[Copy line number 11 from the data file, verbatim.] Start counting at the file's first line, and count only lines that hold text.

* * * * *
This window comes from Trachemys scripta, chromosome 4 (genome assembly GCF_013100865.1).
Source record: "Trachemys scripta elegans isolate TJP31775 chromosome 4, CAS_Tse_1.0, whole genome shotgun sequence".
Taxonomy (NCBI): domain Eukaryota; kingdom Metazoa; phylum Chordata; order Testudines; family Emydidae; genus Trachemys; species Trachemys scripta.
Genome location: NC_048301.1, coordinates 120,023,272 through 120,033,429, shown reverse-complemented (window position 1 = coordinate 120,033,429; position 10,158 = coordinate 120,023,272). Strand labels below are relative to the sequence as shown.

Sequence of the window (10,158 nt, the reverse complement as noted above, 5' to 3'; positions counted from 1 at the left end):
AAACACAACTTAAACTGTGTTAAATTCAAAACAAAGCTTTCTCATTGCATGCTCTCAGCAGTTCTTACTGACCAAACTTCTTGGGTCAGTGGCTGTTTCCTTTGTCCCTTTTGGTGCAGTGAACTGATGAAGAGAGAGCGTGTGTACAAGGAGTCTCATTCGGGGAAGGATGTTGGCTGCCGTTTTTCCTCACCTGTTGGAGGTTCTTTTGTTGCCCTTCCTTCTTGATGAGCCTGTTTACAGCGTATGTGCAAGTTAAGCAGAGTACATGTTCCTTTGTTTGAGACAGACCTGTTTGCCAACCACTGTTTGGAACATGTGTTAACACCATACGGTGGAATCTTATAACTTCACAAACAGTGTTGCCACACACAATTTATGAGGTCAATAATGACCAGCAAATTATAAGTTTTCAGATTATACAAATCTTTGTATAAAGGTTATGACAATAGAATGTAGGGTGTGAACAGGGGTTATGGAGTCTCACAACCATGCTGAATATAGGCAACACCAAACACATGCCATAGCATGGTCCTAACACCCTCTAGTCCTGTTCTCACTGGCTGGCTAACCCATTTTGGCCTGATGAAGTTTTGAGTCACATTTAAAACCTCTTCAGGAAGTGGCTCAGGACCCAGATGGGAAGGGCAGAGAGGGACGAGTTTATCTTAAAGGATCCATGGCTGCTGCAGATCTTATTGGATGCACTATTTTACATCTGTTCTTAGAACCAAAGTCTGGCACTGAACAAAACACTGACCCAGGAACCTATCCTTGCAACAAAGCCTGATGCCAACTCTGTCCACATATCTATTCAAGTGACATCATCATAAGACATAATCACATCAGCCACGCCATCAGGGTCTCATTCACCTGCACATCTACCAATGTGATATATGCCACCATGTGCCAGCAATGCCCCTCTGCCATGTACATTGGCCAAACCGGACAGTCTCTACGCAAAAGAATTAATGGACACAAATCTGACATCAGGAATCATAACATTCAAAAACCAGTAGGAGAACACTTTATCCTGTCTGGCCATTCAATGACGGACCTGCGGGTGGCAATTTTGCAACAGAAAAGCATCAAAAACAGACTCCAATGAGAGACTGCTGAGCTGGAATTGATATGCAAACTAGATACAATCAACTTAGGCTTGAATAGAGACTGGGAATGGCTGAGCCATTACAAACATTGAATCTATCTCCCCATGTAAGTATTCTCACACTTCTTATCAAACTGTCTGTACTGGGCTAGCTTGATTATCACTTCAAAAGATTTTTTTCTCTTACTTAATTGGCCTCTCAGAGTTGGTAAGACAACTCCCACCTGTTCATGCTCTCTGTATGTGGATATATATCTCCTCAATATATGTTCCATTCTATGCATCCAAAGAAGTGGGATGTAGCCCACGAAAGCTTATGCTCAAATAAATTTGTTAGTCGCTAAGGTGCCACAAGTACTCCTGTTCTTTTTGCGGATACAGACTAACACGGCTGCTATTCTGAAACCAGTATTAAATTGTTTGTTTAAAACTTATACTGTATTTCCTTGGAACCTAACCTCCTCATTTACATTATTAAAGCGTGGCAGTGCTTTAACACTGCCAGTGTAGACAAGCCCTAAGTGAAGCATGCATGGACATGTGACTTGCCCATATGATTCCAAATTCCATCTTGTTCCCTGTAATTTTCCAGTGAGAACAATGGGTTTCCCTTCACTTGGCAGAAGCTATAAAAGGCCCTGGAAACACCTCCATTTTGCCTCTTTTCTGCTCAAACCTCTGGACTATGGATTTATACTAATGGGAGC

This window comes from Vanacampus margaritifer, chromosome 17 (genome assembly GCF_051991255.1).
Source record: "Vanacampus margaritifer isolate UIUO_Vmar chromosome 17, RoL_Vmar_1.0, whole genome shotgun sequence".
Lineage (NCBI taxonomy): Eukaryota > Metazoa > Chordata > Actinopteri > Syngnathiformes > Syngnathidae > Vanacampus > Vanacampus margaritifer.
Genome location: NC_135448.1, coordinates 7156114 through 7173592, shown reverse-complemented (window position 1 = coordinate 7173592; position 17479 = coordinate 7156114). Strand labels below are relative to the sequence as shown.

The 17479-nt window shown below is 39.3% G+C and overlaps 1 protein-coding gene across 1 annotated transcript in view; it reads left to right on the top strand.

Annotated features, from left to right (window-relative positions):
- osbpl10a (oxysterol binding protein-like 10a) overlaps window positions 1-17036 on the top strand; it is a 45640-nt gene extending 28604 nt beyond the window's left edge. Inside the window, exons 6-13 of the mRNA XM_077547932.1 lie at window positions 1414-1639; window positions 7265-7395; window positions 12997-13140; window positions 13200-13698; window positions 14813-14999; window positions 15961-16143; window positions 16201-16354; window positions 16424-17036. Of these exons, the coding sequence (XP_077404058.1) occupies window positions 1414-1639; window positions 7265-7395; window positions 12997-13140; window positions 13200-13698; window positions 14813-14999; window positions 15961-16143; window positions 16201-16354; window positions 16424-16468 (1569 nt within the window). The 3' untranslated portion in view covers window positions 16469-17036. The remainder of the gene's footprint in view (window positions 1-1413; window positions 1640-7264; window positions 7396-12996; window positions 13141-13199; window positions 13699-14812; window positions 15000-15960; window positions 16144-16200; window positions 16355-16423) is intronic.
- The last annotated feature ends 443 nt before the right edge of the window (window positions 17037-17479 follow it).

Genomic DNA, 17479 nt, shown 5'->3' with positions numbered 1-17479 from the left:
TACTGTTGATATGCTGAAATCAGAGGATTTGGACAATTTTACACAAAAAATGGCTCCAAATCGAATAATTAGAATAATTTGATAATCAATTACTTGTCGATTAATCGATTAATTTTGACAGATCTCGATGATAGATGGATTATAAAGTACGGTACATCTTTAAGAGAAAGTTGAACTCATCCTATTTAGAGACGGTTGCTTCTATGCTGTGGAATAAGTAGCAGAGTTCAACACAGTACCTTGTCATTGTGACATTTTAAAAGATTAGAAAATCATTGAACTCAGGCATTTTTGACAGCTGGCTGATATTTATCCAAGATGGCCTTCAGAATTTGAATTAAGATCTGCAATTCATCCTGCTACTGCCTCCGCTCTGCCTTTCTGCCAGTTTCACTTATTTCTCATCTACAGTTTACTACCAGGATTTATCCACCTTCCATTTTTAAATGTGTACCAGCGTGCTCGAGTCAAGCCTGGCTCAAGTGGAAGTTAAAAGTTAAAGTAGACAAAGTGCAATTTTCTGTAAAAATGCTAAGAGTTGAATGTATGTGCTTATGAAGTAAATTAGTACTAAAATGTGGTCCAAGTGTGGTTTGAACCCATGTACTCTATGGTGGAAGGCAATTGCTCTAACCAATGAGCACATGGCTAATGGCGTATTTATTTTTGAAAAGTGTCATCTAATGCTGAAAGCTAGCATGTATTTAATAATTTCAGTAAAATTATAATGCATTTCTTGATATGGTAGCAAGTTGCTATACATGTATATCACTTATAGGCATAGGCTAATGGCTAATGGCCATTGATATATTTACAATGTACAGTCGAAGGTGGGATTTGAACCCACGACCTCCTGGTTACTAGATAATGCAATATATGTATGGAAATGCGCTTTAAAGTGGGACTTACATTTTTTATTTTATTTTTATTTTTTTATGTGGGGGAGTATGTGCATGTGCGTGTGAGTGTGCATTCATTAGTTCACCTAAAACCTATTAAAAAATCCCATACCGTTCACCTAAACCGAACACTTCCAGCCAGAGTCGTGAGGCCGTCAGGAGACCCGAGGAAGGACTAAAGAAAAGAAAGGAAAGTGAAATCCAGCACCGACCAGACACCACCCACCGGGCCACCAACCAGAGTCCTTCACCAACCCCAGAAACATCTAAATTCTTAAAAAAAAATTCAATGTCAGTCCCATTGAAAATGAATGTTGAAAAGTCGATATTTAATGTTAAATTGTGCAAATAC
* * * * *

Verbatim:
The 17479-nt window shown below is 39.3% G+C and overlaps 1 protein-coding gene across 1 annotated transcript in view; it reads left to right on the top strand.